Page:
For 18 years, Terry the chimp lived in a small shaded enclosure at the Las Vegas Zoo, a roadside attraction. Most of his life was marked by loneliness and depression as his cage mate, Simon, died just after they were first moved into the zoo many years ago.

Terry and Simon’s story started with the Ice Capades. Both chimps were trained as skaters, becoming stars of the show. Once they were retired, their trainer, Lucien Meyer, brought them into his home. But, being wild animals, the chimps proved too much to handle and so Meyer donated money to have an enclosure made for them at the Las Vegas Zoo, reported 8 News Now.

Over the years, Terry went through bouts of severe depression. Since chimps are very social beings and typically live with 25 to 80 individuals in the wild, Terry’s depression was essentially inevitable. It’s actually quite a wonder that he was able to survive for so long in such solitary confinement.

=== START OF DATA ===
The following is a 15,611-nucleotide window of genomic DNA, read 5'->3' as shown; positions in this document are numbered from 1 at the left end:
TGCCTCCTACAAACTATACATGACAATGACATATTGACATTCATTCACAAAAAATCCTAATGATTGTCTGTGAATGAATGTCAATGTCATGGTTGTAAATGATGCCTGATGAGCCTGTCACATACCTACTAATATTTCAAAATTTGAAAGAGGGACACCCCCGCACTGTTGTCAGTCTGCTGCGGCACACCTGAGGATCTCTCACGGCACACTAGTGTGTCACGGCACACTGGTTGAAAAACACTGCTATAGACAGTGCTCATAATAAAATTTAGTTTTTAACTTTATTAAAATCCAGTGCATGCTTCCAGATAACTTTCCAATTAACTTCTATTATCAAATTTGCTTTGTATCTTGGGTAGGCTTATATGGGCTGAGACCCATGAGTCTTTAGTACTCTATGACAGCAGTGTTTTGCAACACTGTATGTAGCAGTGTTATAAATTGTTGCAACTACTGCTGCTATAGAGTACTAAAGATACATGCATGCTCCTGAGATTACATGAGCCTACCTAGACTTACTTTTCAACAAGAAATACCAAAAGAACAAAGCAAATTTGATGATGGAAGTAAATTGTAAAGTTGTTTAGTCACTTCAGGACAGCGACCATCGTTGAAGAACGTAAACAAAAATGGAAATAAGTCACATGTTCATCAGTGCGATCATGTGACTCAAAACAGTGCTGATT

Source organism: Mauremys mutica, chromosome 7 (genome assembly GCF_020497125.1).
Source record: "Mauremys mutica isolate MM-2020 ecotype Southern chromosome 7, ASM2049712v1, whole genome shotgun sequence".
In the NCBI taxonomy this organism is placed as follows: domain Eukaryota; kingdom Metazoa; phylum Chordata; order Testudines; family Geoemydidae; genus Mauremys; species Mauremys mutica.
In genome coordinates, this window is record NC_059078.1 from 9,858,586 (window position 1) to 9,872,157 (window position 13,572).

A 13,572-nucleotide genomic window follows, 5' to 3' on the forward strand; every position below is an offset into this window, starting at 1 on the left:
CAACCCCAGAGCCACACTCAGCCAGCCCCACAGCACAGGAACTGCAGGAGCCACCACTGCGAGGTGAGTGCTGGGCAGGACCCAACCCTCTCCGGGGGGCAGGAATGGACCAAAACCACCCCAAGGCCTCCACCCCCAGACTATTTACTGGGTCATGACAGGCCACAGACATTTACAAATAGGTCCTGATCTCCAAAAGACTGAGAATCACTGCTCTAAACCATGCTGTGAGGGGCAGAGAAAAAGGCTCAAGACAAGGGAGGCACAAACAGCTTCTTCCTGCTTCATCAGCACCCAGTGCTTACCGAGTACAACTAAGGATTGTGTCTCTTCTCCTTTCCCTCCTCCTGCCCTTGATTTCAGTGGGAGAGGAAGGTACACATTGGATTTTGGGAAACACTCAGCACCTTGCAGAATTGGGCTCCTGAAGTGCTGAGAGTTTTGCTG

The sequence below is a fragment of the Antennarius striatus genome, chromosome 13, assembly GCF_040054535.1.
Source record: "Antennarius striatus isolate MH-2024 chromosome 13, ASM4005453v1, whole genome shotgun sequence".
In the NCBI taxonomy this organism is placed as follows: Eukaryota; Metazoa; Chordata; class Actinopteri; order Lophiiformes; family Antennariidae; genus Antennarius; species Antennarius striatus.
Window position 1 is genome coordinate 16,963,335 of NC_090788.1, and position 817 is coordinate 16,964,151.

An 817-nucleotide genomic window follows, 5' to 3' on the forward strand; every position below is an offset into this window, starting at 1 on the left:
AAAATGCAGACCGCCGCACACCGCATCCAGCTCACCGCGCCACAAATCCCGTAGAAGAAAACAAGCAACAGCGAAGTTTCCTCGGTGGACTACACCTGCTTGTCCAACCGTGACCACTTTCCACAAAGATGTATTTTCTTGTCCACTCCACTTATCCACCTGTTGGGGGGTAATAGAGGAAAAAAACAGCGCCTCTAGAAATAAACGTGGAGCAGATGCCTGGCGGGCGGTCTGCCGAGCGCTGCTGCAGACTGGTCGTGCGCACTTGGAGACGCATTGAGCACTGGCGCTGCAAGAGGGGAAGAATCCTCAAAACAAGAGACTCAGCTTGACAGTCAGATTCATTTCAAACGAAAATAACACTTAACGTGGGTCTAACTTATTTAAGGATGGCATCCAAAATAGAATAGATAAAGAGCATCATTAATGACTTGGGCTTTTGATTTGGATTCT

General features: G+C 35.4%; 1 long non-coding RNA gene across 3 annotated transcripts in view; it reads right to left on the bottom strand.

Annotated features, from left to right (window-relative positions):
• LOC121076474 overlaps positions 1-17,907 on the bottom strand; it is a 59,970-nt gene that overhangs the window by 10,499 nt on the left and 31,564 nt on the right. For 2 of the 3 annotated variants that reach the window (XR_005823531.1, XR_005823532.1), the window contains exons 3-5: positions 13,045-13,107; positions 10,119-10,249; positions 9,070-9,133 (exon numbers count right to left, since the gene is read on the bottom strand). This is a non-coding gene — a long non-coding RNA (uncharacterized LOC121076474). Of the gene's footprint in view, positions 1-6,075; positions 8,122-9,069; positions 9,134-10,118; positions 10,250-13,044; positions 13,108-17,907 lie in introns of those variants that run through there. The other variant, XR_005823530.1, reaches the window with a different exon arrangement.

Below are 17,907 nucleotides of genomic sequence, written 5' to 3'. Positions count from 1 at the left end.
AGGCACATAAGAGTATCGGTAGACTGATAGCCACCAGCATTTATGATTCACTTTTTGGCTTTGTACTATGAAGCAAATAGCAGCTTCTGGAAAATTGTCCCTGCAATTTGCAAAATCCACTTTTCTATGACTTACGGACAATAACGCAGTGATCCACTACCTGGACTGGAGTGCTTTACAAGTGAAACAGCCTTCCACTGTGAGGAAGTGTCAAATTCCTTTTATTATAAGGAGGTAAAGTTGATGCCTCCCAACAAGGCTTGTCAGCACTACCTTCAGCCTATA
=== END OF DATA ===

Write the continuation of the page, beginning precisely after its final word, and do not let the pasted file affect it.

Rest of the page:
Years of loneliness and sadness will now become distant memories for 33-year-old Terry as he  just moved into his new home at the world’s largest chimpanzee sanctuary, Save the Chimps in Fort Pierce, Florida, where he will have plenty of companionship.

Terry’s joyous rescue came after the Las Vegas Zoo recently shut down (a victory in and of itself) when its entire staff quit. Around 150 animals shared the zoo’s measly three-acre property, according to PETA, and all of them are now in the process of finding new homes.

Four Barbary apes were rescued at the same time as Terry and have since been placed in the Primate Rescue Center (PRC) in Kentucky.

“There are always obstacles, there are always things and people in the way and mostly people saying, oh, you can’t do that or you aren’t going to be able to do that, but you know what? We can and we did and we’ll do it again and we’ll continue doing our good work all across the country,” said PRC executive director April Truitt to KTNV about the rescue effort.

Image source: Save the Chimps Inc. Facebook Page